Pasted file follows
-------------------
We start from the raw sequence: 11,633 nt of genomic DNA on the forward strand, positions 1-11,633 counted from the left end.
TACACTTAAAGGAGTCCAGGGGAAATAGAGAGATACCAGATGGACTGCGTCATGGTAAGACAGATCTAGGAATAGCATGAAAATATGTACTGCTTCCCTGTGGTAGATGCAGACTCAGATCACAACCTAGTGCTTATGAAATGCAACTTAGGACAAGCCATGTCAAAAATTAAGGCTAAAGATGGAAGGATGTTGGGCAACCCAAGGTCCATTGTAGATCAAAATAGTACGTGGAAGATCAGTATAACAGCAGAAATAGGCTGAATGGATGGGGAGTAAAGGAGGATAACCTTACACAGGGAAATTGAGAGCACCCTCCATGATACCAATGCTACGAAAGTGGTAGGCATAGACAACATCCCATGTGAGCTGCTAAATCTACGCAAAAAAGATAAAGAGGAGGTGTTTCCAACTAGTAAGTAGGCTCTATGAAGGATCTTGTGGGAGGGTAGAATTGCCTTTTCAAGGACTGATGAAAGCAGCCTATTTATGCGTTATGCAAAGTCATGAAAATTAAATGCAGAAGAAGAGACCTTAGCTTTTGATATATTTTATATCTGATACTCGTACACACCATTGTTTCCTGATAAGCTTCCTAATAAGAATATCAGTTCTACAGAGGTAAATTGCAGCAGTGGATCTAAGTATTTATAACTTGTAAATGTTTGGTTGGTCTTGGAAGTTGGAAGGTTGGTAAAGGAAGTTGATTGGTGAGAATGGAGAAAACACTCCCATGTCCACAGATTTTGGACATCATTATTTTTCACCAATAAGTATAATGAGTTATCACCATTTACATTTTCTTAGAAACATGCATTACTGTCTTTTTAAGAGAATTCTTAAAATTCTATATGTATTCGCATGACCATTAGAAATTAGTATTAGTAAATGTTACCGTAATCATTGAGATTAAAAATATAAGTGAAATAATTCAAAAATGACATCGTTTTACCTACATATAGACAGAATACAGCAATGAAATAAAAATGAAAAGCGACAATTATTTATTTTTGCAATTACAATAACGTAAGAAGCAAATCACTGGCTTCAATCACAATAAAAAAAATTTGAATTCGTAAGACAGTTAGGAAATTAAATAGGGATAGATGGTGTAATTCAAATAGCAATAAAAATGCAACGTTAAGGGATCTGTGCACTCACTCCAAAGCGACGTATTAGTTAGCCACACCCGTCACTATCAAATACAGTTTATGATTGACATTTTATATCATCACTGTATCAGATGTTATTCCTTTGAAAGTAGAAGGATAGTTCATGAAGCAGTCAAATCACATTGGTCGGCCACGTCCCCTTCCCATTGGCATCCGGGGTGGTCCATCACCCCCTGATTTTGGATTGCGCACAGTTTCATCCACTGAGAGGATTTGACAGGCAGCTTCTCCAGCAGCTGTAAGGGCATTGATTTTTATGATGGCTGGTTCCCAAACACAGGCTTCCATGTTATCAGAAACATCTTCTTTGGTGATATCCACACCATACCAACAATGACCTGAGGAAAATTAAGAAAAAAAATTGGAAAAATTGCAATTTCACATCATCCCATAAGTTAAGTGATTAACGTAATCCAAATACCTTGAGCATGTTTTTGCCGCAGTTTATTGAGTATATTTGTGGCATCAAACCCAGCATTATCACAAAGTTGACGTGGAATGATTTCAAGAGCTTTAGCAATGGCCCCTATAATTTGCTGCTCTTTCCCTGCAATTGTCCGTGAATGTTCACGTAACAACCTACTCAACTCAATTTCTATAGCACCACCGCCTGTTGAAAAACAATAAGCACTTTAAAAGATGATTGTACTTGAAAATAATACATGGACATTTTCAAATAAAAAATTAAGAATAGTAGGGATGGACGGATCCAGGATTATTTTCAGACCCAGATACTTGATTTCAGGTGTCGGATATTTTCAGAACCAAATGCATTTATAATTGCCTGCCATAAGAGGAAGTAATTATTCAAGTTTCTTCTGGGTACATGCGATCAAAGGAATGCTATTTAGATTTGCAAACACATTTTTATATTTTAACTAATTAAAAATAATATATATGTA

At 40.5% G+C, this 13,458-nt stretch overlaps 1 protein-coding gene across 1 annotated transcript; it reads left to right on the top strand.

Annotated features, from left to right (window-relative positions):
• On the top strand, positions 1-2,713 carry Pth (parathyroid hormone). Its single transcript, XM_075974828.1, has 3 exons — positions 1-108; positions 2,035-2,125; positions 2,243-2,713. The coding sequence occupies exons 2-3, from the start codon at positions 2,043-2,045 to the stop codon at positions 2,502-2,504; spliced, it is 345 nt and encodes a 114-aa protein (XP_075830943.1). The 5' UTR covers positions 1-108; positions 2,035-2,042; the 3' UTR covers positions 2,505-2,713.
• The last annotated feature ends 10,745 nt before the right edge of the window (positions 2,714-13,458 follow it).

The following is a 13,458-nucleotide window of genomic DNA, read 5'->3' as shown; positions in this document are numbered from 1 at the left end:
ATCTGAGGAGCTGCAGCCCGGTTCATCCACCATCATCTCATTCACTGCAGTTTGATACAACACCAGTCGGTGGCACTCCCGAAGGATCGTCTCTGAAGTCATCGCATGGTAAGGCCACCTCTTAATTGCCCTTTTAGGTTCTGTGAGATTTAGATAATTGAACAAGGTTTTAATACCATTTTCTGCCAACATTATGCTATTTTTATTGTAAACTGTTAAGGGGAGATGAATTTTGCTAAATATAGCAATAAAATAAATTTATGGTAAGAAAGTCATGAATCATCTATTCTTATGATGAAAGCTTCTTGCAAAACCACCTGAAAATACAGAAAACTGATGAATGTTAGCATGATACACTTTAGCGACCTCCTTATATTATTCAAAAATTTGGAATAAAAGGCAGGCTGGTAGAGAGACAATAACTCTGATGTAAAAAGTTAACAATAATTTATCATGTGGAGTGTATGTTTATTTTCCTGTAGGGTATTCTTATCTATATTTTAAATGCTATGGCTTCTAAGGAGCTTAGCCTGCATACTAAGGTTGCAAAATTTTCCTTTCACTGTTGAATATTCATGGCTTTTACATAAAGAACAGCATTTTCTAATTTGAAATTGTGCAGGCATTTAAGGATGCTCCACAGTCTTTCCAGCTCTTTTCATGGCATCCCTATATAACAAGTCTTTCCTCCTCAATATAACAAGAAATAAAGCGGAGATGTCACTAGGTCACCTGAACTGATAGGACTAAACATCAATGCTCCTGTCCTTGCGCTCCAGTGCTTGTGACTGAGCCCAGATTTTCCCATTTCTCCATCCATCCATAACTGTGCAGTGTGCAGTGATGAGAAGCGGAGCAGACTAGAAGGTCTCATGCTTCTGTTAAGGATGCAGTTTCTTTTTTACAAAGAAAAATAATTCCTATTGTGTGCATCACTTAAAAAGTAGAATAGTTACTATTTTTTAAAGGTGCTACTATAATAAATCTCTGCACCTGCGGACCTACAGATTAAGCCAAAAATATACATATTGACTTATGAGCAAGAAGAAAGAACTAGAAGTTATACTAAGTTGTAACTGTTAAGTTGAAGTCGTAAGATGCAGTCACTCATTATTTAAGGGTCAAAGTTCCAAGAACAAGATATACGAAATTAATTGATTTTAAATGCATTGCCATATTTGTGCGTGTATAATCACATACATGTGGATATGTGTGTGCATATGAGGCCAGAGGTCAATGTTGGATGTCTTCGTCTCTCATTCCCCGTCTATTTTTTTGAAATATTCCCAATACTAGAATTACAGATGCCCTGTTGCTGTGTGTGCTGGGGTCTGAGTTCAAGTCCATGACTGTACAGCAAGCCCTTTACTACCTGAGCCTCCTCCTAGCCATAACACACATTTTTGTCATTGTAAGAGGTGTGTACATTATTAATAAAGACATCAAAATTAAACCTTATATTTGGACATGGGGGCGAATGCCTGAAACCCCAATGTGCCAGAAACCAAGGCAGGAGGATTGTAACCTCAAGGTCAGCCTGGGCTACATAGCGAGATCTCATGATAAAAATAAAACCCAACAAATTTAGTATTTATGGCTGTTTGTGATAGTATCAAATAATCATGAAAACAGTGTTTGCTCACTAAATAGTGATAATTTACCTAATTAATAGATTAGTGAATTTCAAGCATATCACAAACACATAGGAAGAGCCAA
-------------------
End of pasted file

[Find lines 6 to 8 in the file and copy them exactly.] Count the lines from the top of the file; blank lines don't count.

• The last annotated feature ends 10,745 nt before the right edge of the window (positions 2,714-13,458 follow it).

The following is a 13,458-nucleotide window of genomic DNA, read 5'->3' as shown; positions in this document are numbered from 1 at the left end:
ATCTGAGGAGCTGCAGCCCGGTTCATCCACCATCATCTCATTCACTGCAGTTTGATACAACACCAGTCGGTGGCACTCCCGAAGGATCGTCTCTGAAGTCATCGCATGGTAAGGCCACCTCTTAATTGCCCTTTTAGGTTCTGTGAGATTTAGATAATTGAACAAGGTTTTAATACCATTTTCTGCCAACATTATGCTATTTTTATTGTAAACTGTTAAGGGGAGATGAATTTTGCTAAATATAGCAATAAAATAAATTTATGGTAAGAAAGTCATGAATCATCTATTCTTATGATGAAAGCTTCTTGCAAAACCACCTGAAAATACAGAAAACTGATGAATGTTAGCATGATACACTTTAGCGACCTCCTTATATTATTCAAAAATTTGGAATAAAAGGCAGGCTGGTAGAGAGACAATAACTCTGATGTAAAAAGTTAACAATAATTTATCATGTGGAGTGTATGTTTATTTTCCTGTAGGGTATTCTTATCTATATTTTAAATGCTATGGCTTCTAAGGAGCTTAGCCTGCATACTAAGGTTGCAAAATTTTCCTTTCACTGTTGAATATTCATGGCTTTTACATAAAGAACAGCATTTTCTAATTTGAAATTGTGCAGGCATTTAAGGATGCTCCACAGTCTTTCCAGCTCTTTTCATGGCATCCCTATATAACAAGTCTTTCCTCCTCAATATAACAAGAAATAAAGCGGAGATGTCACTAGGTCACCTGAACTGATAGGACTAAACATCAATGCTCCTGTCCTTGCGCTCCAGTGCTTGTGACTGAGCCCAGATTTTCCCATTTCTCCATCCATCCATAACTGTGCAGTGTGCAGTGATGAGAAGCGGAGCAGACTAGAAGGTCTCATGCTTCTGTTAAGGATGCAGTTTCTTTTTTACAAAGAAAAATAATTCCTATTGTGTGCATCACTTAAAAAGTAGAATAGTTACTATTTTTTAAAGGTGCTACTATAATAAATCTCTGCACCTGCGGACCTACAGATTAAGCCAAAAATATACATATTGACTTATGAGCAAGAAGAAAGAACTAGAAGTTATACTAAGTTGTAACTGTTAAGTTGAAGTCGTAAGATGCAGTCACTCATTATTTAAGGGTCAAAGTTCCAAGAACAAGATATACGAAATTAATTGATTTTAAATGCATTGCCATATTTGTGCGTGTATAATCACATACATGTGGATATGTGTGTGCATATGAGGCCAGAGGTCAATGTTGGATGTCTTCGTCTCTCATTCCCCGTCTATTTTTTTGAAATATTCCCAATACTAGAATTACAGATGCCCTGTTGCTGTGTGTGCTGGGGTCTGAGTTCAAGTCCATGACTGTACAGCAAGCCCTTTACTACCTGAGCCTCCTCCTAGCCATAACACACATTTTTGTCATTGTAAGAGGTGTGTACATTATTAATAAAGACATCAAAATTAAACCTTATATTTGGACATGGGGGCGAATGCCTGAAACCCCAATGTGCCAGAAACCAAGGCAGGAGGATTGTAACCTCAAGGTCAGCCTGGGCTACATAGCGAGATCTCATGATAAAAATAAAACCCAACAAATTTAGTATTTATGGCTGTTTGTGATAGTATCAAATAATCATGAAAACAGTGTTTGCTCACTAAATAGTGATAATTTACCTAATTAATAGATTAGTGAATTTCAAGCATATCACAAACACATAGGAAGAGCCAA